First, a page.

• Both languages are spoken in the high Arctic by a people traditionally relying on hunting… oh, wait. Though Graubünden was predominantly agrarian, I suppose, and the move to an industrial or service-oriented society (with the societal and linguistic changes that entails) probably comes with challenges.

One area where Graubünden has a huge advantage, though, in my opinion: when it comes to new technology, it has the common European stock of Greek and Latin to draw on. And not only that, it has models to follow: for example, French and Italian are not only both Ausbausprachen with highly-developed vocabulary, but are also linguistically fairly closely related to Romansh, making it easire to use them as models, and German, the other Ausbausprache relevant, tends to draw word stock for “advanced” vocabulary from the same sources.

So if you want to translate, say, “market capitalisation”, then you just twiddle the endings a bit and come up with chapitalisaziun dal martgà: essentially what happens if you take CAPITALISATIONEM and MERCATUM and apply the appropriate sound changes.

Inuktitut doesn’t have this readily available: not only is there no classical language that plays the role of Latin for French (or Sanskrit for Hindi, etc.), but cognate languages have similar situations, so you can’t generally just look to (say) Aleut or Iñupiaq to see how they word this or that new concept.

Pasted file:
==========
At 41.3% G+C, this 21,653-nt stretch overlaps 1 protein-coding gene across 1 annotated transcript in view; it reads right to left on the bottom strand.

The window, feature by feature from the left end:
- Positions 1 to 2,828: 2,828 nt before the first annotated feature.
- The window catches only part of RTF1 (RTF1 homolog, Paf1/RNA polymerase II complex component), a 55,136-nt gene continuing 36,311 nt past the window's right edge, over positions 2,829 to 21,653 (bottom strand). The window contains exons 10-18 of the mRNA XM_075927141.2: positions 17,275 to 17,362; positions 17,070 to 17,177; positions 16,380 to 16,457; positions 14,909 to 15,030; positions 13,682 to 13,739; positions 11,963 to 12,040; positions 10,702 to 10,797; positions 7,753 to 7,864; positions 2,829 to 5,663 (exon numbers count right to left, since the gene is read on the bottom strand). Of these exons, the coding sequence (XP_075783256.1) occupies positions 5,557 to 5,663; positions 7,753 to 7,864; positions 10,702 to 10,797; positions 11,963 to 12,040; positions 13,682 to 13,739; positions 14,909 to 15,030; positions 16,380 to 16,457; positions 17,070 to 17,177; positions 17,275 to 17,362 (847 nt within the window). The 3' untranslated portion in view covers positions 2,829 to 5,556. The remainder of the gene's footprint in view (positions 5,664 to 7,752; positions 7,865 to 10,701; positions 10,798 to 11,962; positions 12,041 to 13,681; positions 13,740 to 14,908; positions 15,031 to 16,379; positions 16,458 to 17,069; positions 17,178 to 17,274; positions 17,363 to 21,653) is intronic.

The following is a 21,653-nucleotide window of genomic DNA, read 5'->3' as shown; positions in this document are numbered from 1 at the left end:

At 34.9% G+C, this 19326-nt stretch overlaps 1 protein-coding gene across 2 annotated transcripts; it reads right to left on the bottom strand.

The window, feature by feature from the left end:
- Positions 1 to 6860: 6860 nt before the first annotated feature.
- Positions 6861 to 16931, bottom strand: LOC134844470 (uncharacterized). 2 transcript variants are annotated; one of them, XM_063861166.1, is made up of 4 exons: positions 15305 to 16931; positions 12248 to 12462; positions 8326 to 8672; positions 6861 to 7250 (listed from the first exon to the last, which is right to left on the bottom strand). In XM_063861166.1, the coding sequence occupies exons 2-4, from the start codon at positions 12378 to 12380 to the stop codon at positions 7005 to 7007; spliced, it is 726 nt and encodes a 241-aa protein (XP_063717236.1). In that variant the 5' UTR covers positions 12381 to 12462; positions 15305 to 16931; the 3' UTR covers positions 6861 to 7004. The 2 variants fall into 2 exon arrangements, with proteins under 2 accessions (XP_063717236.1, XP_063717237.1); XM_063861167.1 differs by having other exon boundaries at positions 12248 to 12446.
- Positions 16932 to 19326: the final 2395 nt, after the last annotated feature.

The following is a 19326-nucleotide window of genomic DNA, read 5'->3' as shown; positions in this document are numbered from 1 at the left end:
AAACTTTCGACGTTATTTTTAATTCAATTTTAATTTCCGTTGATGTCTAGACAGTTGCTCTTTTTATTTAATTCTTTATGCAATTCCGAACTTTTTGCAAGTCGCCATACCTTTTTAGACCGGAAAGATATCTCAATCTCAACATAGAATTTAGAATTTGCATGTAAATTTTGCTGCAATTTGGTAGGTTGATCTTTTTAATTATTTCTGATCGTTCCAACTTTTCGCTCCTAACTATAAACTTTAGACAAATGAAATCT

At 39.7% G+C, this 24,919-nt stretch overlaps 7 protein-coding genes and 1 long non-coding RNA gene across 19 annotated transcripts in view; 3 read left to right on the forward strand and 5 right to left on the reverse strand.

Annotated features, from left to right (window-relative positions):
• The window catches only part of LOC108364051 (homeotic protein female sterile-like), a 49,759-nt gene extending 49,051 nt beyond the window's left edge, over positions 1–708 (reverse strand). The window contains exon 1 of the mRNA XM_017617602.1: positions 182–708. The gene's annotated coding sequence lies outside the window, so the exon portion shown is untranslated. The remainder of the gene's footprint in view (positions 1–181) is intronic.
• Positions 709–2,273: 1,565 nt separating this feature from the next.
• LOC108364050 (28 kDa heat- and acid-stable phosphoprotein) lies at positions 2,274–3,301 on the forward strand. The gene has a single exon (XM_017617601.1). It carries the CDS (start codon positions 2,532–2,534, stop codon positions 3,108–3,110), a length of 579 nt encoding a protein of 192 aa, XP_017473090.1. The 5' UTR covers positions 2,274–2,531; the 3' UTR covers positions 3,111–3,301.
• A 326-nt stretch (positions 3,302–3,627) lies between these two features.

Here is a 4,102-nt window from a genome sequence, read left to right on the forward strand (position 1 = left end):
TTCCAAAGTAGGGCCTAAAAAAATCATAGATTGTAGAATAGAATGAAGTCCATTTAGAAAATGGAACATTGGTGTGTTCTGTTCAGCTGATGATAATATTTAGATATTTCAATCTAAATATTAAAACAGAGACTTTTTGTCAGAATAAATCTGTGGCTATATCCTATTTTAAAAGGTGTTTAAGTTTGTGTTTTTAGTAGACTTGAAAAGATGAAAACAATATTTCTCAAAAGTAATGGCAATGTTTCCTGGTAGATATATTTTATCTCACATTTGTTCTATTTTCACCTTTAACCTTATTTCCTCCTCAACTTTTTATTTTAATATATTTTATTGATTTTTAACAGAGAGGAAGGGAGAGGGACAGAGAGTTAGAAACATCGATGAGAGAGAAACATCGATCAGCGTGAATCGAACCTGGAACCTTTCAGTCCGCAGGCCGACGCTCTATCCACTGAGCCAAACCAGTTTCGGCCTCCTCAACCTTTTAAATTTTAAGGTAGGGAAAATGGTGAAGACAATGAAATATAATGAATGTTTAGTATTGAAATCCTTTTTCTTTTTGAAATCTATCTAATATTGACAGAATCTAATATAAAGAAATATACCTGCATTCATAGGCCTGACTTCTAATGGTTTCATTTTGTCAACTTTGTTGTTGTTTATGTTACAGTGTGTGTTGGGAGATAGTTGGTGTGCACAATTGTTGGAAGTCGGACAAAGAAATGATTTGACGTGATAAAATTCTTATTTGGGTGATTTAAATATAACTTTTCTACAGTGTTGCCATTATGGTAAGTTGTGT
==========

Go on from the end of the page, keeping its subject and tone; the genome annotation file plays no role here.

True, Inuktitut has a wide array of suffixes letting it express many new concepts, but for a combination of precision and concision, it’s surely hard to beat borrowings: especially since you can borrow what’s essentially a synonym and use it in only one of its senses. (The first that came to me was English sheath vs Latin vagina: which has the same array of meanings in Latin as the English word does in English AFAIK, but as a loan word in English is used for a restricted subset, leading to more precision with a good measure of consision. FWIW, German uses the same word for both.)

Anyway.

Other things also rang bells, such as Inuktitut/Romansh education in the lower grades (scheduled to be extended to K–12 in Nunavut by 2019).

In some ways, Nunavut has a leg up on Graubünden by the fact that a higher percentage speaks Inuktitut compared to Romansh, and that you have ethnic differences that make it easier to combine “being an Inuk” with “being able to speak Inuktitut” which is harder in Graubünden: I don’t think there’s any such thing as an “ethnic Romansh speaker”.

(I also wonder whether a bigger push for Inuktitut will lead to the equivalent of Rumantschuns: something like “professional Inuktitut speakers” who speak it because it gives them certain privileges or access to funding or something due to the status of “speaker of endangered language”, rather than because they feel a deep relationship to the language. Though I’m not quite sure of the exact sphere of meaning of Rumantschun so I might be missing the point.)

And finally, I was amused to read that the French-speaking radio station in Iqaluit is CFRT-FM, which apparently (cf. page 52 of the Uqausivut plan document) stands for cé frette! :)

pne: A picture of a plush toy, halfway between a duck and a platypus, with a green body and a yellow bill and feet. (Default)